What is a National Monument?
The Antiquities Act of 1906 gave U.S. Presidents the ability to declare an area to be a national monument. In the over 100 years of this act, seventeen U.S. Presidents have declared over 140 national monuments under the Act; eight Republicans and nine Democrats.
Part of the process of making an area a national monument is the management plan for the area, which determines what the area is able to be used for recreationally. Each national monument proclamation is different because they are based on the natural resources and landscape of the area they're in. Each plan identifies the values that are to be protected for that specific area including fish, wildlife, hunting, angling., and cultural sites. Uses that were allowed before a monument is created are typically allowed after a monument is created.
How are National Monuments Different Than Other Public Lands?
Though national monuments are a type of public land, they are far more flexible in their management plan than Wilderness Areas or National Parks are.
National monument designations apply only to the existing public lands that already belong to all Americans. They prevent future actions like land swaps that would be damaging to wildlife and open places. For those reasons, National Monuments are an effective conservation tool for protecting our hunting and angling heritage for future generations.
Facts about National Monuments:
A New National Monument:
Baaj Nwaavjo I’tah Kukveni – Ancestral Footprints of the Grand Canyon National Monument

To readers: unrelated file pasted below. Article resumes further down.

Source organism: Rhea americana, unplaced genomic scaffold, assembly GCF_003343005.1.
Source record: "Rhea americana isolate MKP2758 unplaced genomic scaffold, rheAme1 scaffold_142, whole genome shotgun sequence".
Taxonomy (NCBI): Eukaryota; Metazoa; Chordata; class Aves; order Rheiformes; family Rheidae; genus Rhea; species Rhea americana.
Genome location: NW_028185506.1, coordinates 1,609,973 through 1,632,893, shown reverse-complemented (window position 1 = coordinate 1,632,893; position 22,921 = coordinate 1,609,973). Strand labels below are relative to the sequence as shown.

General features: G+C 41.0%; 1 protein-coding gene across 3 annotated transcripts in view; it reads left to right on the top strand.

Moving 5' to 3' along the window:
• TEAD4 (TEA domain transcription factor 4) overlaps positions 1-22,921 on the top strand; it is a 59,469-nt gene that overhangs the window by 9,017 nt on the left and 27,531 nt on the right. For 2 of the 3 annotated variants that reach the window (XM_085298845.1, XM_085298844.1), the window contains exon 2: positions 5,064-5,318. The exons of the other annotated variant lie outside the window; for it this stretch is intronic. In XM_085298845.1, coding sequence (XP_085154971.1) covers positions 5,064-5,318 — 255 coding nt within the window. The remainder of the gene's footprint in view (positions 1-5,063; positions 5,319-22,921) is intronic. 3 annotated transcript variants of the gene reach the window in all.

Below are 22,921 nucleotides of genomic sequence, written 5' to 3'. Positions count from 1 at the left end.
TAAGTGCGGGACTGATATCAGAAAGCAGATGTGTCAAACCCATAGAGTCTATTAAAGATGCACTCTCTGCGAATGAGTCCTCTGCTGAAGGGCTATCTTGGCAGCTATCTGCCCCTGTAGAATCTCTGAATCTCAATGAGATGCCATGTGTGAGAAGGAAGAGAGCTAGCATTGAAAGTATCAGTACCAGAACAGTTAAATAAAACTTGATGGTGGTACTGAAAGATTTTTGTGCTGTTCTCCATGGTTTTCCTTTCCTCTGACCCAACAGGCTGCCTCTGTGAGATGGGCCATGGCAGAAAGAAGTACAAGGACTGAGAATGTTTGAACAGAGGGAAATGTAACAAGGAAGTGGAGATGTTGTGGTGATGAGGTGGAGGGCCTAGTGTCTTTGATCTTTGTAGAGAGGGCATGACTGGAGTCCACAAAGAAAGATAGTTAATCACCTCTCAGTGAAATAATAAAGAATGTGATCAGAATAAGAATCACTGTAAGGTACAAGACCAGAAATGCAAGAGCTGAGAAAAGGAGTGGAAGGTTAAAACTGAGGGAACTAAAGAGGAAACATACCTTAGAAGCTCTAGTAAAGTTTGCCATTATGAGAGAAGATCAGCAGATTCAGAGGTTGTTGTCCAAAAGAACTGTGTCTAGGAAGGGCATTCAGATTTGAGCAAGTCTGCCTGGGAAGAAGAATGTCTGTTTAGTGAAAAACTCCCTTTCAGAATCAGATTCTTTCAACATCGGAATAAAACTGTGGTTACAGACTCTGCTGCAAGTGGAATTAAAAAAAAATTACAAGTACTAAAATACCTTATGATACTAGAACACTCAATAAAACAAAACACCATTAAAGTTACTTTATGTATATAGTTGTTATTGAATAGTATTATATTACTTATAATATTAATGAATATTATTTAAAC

On August 8th, 2023, President Biden used his authority under the Antiquities Act to designate the nearly 1 million acre Baaj Nwaavjo I’tah Kukveni – Ancestral Footprints of the Grand Canyon National Monument.
This national monument designation will prevent further uranium mine contamination of springs and streams that feed into larger bodies of water like the Colorado River. Additionally, this designation ensures continued outdoor recreation, healthy wildlife and communities, the conservation of cultural resources in the area, and protected access for hunting and fishing, which have historically been enjoyed here for many generations.
The national monument designation recognizes and respects valid existing rights. The proclamation that was signed specifies that maintenance and upgrades to water infrastructure for flood control, utilities, water district facilities, wildlife water catchments, and other similar uses may continue; and that utility lines, pipelines, and roads can continue to be maintained, upgraded, and built consistent with proper care and management of the monument objects. Existing mining claims – predating the 20-year mineral withdraw initiated in 2012 — will remain in place, and the two approved mining operations within the boundaries of the monument would be able to operate.
The national monument only includes federal lands and does not include State and private lands within the boundary or affect the property rights of the State or private land owners.
Western National Monuments Where You Can Hunt and Fish